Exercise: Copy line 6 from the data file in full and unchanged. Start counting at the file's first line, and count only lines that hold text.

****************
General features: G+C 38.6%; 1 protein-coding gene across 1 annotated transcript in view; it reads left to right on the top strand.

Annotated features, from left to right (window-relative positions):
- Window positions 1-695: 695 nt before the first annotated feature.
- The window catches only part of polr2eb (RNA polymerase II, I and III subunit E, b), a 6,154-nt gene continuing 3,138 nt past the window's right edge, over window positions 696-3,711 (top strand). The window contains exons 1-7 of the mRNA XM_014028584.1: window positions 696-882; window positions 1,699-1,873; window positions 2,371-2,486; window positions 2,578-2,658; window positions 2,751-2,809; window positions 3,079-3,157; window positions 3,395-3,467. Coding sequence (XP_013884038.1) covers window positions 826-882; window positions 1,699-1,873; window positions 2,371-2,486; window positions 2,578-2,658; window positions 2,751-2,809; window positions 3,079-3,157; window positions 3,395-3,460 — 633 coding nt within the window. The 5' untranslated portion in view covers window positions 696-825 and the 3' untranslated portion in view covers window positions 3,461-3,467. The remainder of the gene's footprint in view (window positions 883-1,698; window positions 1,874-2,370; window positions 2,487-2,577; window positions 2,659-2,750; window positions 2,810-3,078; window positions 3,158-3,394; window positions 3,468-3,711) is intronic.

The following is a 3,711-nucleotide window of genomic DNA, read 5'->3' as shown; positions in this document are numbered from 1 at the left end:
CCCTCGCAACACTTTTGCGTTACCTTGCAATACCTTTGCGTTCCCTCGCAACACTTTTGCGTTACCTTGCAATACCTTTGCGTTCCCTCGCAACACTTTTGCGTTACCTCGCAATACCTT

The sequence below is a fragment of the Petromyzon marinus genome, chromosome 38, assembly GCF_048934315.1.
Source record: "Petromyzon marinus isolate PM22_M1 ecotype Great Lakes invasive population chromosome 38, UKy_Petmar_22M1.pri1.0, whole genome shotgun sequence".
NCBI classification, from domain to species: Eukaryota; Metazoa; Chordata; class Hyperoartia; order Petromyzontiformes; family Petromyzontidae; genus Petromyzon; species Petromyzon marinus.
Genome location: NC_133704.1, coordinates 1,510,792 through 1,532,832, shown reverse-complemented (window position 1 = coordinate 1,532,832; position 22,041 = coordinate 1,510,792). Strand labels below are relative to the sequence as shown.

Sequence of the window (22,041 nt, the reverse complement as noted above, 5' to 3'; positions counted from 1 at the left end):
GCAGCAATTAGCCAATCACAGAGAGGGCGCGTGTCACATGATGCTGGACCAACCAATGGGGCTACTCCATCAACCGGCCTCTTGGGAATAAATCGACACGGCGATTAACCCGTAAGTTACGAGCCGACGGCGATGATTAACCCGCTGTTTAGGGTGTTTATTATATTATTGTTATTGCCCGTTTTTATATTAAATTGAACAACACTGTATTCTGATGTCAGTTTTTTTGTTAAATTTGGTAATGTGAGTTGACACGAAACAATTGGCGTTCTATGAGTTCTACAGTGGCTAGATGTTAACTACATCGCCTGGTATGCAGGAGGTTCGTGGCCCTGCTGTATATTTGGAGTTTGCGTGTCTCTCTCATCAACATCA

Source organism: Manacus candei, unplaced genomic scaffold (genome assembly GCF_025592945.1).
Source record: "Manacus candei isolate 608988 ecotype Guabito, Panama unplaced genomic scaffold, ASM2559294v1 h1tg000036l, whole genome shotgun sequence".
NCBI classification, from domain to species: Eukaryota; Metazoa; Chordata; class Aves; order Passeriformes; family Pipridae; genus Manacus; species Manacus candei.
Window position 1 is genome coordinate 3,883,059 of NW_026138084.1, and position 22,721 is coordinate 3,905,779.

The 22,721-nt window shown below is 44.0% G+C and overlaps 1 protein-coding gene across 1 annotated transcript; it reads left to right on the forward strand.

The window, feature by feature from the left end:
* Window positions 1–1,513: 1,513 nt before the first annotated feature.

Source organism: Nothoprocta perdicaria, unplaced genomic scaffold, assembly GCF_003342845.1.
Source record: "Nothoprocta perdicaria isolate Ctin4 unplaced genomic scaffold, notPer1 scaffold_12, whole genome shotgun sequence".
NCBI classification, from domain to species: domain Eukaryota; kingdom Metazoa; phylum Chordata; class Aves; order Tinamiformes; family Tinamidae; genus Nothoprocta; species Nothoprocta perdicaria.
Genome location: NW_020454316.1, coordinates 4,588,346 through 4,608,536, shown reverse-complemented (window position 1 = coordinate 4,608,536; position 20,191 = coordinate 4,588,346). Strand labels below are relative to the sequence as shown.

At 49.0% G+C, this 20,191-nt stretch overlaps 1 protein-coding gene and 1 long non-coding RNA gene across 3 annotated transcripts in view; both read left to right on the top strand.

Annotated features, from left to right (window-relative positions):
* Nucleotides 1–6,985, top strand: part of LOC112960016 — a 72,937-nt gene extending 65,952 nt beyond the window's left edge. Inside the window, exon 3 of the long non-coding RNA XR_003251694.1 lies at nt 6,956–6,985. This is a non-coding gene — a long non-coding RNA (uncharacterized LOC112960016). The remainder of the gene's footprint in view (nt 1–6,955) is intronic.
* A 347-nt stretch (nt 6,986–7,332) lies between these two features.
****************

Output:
CCCTCGCAACACTTTTGCGTTACCTTGCAATACCTTTGCGTTCCCTCGCAACACTTTTGCGTTACCTTGCAATACCTTTGCGTTCCCTCGCAACACTTTTGCGTTACCTCGCAATACCTT